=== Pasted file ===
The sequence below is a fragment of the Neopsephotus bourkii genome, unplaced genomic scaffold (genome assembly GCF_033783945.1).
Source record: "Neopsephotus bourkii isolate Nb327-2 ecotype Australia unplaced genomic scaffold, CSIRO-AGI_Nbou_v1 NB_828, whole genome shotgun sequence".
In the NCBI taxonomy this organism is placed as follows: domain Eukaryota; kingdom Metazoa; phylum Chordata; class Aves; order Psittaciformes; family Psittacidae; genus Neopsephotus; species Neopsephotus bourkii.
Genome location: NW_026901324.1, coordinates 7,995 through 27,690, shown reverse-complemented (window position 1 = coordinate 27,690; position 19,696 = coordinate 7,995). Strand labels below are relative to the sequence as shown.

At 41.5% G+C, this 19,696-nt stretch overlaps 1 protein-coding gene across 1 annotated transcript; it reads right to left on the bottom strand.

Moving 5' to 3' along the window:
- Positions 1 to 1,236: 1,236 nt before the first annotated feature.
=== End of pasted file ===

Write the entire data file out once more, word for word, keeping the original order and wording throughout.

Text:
The sequence below is a fragment of the Neopsephotus bourkii genome, unplaced genomic scaffold (genome assembly GCF_033783945.1).
Source record: "Neopsephotus bourkii isolate Nb327-2 ecotype Australia unplaced genomic scaffold, CSIRO-AGI_Nbou_v1 NB_828, whole genome shotgun sequence".
In the NCBI taxonomy this organism is placed as follows: domain Eukaryota; kingdom Metazoa; phylum Chordata; class Aves; order Psittaciformes; family Psittacidae; genus Neopsephotus; species Neopsephotus bourkii.
Genome location: NW_026901324.1, coordinates 7,995 through 27,690, shown reverse-complemented (window position 1 = coordinate 27,690; position 19,696 = coordinate 7,995). Strand labels below are relative to the sequence as shown.

At 41.5% G+C, this 19,696-nt stretch overlaps 1 protein-coding gene across 1 annotated transcript; it reads right to left on the bottom strand.

Moving 5' to 3' along the window:
- Positions 1 to 1,236: 1,236 nt before the first annotated feature.